It was like This is a weird one that will go unnoticed in the white chop and froth of the internet but feels necessary. Why is it that so many people are so worried about cancer patients wasting their time and money on diet and nutritional supplements — one never hears them moaning about cancer patients going on holiday, buying new clothes or spending money on eating out in restaurants. I would have thought that Michael Gearin-Tosh speaks the language of the Establishment; however, this battle has been waged for much of this century read the majority of my Editorials in Positive Health for my views on the issue. Intuitively, not on the basis of reason. I write so-called alternative because it is often forgotten that these alternatives were devised by highly qualified and experienced doctors, qualified in orthodox medicine, and also in my case by a winner of two Nobel prizes. Almost eight years later I still do my job and enjoy life.
I was no one special, nor were the dozens of other ex-students that Michael had the incredible grace, caring and love to give a mention to I mean who has the time for that in a book about battling cancer??? But Michael believed in the Gerson Therapy and this, coupled with his self-belief and natural energy, has seen him through the last eight years. Secondly, your spirits are lowered which gives the cancer an evil boost. Michael Gearin-Tosh is diagnosed with cancer at the age of fifty-four. Some 15% die within the first three months. Did my cancer simply disappear? He also turns to unexpected guides within his own memory and in the authors he loves, from Shakespeare and Chekhov to Jean Renoir, Arthur Miller, and Václav Havel. The median survival time from clinical confirmation to death is under a year in untreated patients, and two to three years with treatment.
In addition Gearin-Tosh, perhaps not surprisingly given his background, is often wooed more by narrative than by scientific argument. He rejected that advice because of the toxicity of chemotherapy, the uncertain prognosis, and his aversion to the bedside manner of the advising physicians. Now, Michael Gearin-Tosh is no ordinary man on-the-street. Firstly, diary entries cover Gearin-Tosh's initial diagnosis and the turbulent year that followed. Perhaps it is the only way to replicate their successes.
It is amusing that when a review of this book appeared in the New England Journal of Medicine, some alternative medicine advocates celebrated, concluding that this respected journal had finally admitted that alternative medicine was better than chemotherapy. Alternative practitioners are not all repressed seekers of truth and to give them carte blanche is naive. He had the amazing good sense to tape record his consultation with his Consultant, so that he could listen to it over and over again when the shock of the death sentence wasn't quite so numbing, something with which Professor Robert Kyle Mayo Clinic concurs. For acute leukaemias and many solid tumours the sole therapeutic opportunity may be lost in delay. Although the principle of giving treatment only when it is needed is sound, Gearin-Tosh's arguments are zealously impractical. On no occasion do they speak with one voice.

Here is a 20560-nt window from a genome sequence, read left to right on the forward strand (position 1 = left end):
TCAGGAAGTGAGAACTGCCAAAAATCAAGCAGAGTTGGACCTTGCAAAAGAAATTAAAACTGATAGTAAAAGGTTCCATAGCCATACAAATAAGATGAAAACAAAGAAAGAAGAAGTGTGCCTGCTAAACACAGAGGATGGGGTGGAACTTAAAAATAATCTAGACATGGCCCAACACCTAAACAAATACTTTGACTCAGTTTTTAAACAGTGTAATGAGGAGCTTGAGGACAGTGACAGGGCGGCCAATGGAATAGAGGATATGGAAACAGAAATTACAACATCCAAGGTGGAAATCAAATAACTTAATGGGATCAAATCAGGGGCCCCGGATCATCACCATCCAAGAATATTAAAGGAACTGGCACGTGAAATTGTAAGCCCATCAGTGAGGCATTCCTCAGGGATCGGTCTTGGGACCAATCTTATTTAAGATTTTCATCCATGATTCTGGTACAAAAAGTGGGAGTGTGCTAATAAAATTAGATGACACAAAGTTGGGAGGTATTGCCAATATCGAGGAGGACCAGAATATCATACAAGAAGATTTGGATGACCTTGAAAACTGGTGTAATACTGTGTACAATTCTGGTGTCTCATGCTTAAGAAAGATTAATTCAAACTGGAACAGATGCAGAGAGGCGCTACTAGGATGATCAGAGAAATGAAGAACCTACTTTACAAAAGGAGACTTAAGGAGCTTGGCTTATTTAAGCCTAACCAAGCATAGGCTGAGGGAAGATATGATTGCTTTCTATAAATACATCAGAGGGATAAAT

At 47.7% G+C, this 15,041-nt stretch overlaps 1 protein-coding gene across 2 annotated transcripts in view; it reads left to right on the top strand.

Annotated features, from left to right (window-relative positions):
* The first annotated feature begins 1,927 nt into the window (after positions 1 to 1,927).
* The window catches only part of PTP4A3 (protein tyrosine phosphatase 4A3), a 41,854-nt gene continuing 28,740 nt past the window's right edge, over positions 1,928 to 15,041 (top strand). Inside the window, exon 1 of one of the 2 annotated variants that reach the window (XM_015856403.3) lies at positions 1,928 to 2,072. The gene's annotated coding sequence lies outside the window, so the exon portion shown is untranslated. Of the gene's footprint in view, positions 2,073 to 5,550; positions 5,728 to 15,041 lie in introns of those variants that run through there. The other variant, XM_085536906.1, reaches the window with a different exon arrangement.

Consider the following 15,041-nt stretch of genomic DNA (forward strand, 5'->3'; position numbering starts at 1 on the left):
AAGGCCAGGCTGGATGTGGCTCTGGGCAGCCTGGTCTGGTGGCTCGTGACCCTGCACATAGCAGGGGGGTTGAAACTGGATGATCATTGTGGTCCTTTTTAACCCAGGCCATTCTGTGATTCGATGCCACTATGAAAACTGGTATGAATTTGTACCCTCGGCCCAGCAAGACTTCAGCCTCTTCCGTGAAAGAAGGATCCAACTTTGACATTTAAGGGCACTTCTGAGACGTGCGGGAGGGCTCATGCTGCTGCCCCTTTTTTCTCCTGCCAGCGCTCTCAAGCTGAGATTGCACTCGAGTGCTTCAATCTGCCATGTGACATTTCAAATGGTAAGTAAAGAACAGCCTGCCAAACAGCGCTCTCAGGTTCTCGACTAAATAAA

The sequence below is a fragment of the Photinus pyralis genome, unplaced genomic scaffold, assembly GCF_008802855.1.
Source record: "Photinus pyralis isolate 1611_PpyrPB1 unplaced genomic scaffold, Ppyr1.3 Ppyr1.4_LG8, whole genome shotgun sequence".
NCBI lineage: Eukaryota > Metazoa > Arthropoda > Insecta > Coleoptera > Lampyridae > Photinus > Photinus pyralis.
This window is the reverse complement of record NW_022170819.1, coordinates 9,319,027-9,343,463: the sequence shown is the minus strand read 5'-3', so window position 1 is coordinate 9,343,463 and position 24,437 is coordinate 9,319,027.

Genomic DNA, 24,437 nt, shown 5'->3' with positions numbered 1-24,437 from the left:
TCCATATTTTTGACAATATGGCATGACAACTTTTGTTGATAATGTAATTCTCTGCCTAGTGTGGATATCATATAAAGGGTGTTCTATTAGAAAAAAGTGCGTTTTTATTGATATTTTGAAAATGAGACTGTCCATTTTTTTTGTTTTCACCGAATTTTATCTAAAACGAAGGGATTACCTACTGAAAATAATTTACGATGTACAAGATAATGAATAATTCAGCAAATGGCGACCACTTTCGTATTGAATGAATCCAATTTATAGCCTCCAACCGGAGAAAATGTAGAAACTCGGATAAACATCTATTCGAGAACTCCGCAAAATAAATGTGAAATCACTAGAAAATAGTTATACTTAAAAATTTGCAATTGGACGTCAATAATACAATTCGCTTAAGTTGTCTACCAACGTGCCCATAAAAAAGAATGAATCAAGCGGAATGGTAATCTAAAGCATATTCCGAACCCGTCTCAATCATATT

I am, of course, delighted he is still alive. He begins to probe the experts' words and the meaning behind medical phrases. So here is my bone pain: I slipped a disc in 1989 that went on for months, and I am still sore if I sit for any great length of time. In the end, he chooses not to have chemotherapy but to combat his cancer largely through nutrition, vitamin supplements, an ancient Chinese breathing exercise with imaginative visualizations, and acupuncture. Living Proof is also a wonderful study in neurosis, and a warning to doctors about the futile cycles our hastily chosen words engender in susceptible people.
Our highly usable coverage extends from details on drug side effects to diet therapies that have clinical trials supporting them, and on supplements from herbs to vitamins that can play a proven anti-cancer role, and full coverage of complementary therapies from acupuncture to meditation, from massage to hands-on-healing. This book is both excellent and controversial. The doctors urge immediate treatment. Almost eight years later I still do my job and enjoy life. Almost eight years later I still do my job and enjoy life.
The author, an Oxford professor of English literature, was diagnosed with multiple myeloma and advised to have chemotherapy. After seeking seven different medical opinions Gearin-Tosh discovers, almost by default, that he has rejected orthodoxy. Any doctor reading them could be forgiven for prejudging Gearin-Tosh as an academic revealing nothing more than his ignorance of bell-shaped survival curves which show that it's totally possible to live longer than the average and still not be cured. I have not had conventional treatment. A number of things happened, some by accident, most by design.
It does not constitute proof that the course of his disease was influenced by his treatment, as he himself admits. This essay is by Carmen Wheatley and it is peer-reviewed by eminent orthodox authorities. Did my cancer simply disappear? This book can be ordered from the Positive Health bookstore. There are some good life lessons in this book. This book really opened my eyes to the process of being treated for a life threatening illness. He tries to relate what each doctor says -- and does not say -- to the doctor's own temperament. This article was originally published in the.